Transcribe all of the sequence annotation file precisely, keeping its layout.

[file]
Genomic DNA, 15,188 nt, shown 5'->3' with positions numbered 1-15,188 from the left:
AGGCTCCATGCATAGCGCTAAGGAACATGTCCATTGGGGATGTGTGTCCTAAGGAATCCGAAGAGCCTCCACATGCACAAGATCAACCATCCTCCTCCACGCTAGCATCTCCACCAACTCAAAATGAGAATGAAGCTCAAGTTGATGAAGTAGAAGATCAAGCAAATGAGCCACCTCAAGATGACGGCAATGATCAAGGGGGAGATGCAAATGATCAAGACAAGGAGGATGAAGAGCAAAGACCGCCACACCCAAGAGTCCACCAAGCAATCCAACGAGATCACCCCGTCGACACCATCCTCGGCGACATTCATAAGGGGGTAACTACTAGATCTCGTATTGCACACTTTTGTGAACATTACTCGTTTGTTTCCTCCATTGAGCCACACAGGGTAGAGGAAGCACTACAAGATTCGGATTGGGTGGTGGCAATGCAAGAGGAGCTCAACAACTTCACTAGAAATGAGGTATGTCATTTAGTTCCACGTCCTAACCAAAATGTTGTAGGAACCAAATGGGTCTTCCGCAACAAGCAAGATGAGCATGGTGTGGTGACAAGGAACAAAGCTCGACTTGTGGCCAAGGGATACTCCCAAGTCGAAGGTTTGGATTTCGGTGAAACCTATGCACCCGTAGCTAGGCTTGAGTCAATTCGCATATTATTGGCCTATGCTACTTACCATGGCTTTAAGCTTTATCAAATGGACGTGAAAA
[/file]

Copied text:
Genomic DNA, 15,188 nt, shown 5'->3' with positions numbered 1-15,188 from the left:
AGGCTCCATGCATAGCGCTAAGGAACATGTCCATTGGGGATGTGTGTCCTAAGGAATCCGAAGAGCCTCCACATGCACAAGATCAACCATCCTCCTCCACGCTAGCATCTCCACCAACTCAAAATGAGAATGAAGCTCAAGTTGATGAAGTAGAAGATCAAGCAAATGAGCCACCTCAAGATGACGGCAATGATCAAGGGGGAGATGCAAATGATCAAGACAAGGAGGATGAAGAGCAAAGACCGCCACACCCAAGAGTCCACCAAGCAATCCAACGAGATCACCCCGTCGACACCATCCTCGGCGACATTCATAAGGGGGTAACTACTAGATCTCGTATTGCACACTTTTGTGAACATTACTCGTTTGTTTCCTCCATTGAGCCACACAGGGTAGAGGAAGCACTACAAGATTCGGATTGGGTGGTGGCAATGCAAGAGGAGCTCAACAACTTCACTAGAAATGAGGTATGTCATTTAGTTCCACGTCCTAACCAAAATGTTGTAGGAACCAAATGGGTCTTCCGCAACAAGCAAGATGAGCATGGTGTGGTGACAAGGAACAAAGCTCGACTTGTGGCCAAGGGATACTCCCAAGTCGAAGGTTTGGATTTCGGTGAAACCTATGCACCCGTAGCTAGGCTTGAGTCAATTCGCATATTATTGGCCTATGCTACTTACCATGGCTTTAAGCTTTATCAAATGGACGTGAAAA